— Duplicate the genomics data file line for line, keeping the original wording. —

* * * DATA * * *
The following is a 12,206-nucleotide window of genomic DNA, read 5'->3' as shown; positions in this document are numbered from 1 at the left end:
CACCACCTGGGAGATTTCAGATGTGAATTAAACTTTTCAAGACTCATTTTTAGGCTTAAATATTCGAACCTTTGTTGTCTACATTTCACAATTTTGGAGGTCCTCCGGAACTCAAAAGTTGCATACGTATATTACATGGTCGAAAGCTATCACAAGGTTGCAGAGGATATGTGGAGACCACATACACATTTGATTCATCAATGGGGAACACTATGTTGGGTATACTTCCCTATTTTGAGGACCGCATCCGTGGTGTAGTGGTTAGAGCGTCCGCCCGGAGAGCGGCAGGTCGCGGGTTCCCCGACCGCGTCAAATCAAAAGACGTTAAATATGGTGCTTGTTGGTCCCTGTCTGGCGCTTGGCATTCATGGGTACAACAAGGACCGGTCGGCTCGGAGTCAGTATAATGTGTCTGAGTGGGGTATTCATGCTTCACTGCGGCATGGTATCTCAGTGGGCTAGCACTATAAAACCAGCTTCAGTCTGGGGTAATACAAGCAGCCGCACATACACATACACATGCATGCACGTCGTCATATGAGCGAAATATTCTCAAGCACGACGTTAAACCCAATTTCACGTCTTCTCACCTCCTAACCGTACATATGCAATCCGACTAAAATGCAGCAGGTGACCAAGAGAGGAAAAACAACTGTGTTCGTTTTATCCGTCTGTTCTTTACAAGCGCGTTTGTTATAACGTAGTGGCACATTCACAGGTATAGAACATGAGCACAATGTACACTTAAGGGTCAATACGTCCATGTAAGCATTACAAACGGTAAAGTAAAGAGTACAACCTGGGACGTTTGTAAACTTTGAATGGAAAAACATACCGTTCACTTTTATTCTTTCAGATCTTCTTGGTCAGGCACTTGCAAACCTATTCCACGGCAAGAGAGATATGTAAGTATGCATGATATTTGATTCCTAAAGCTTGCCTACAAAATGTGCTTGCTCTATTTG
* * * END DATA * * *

The following is a 12,206-nucleotide window of genomic DNA, read 5'->3' as shown; positions in this document are numbered from 1 at the left end:
CACCACCTGGGAGATTTCAGATGTGAATTAAACTTTTCAAGACTCATTTTTAGGCTTAAATATTCGAACCTTTGTTGTCTACATTTCACAATTTTGGAGGTCCTCCGGAACTCAAAAGTTGCATACGTATATTACATGGTCGAAAGCTATCACAAGGTTGCAGAGGATATGTGGAGACCACATACACATTTGATTCATCAATGGGGAACACTATGTTGGGTATACTTCCCTATTTTGAGGACCGCATCCGTGGTGTAGTGGTTAGAGCGTCCGCCCGGAGAGCGGCAGGTCGCGGGTTCCCCGACCGCGTCAAATCAAAAGACGTTAAATATGGTGCTTGTTGGTCCCTGTCTGGCGCTTGGCATTCATGGGTACAACAAGGACCGGTCGGCTCGGAGTCAGTATAATGTGTCTGAGTGGGGTATTCATGCTTCACTGCGGCATGGTATCTCAGTGGGCTAGCACTATAAAACCAGCTTCAGTCTGGGGTAATACAAGCAGCCGCACATACACATACACATGCATGCACGTCGTCATATGAGCGAAATATTCTCAAGCACGACGTTAAACCCAATTTCACGTCTTCTCACCTCCTAACCGTACATATGCAATCCGACTAAAATGCAGCAGGTGACCAAGAGAGGAAAAACAACTGTGTTCGTTTTATCCGTCTGTTCTTTACAAGCGCGTTTGTTATAACGTAGTGGCACATTCACAGGTATAGAACATGAGCACAATGTACACTTAAGGGTCAATACGTCCATGTAAGCATTACAAACGGTAAAGTAAAGAGTACAACCTGGGACGTTTGTAAACTTTGAATGGAAAAACATACCGTTCACTTTTATTCTTTCAGATCTTCTTGGTCAGGCACTTGCAAACCTATTCCACGGCAAGAGAGATATGTAAGTATGCATGATATTTGATTCCTAAAGCTTGCCTACAAAATGTGCTTGCTCTATTTG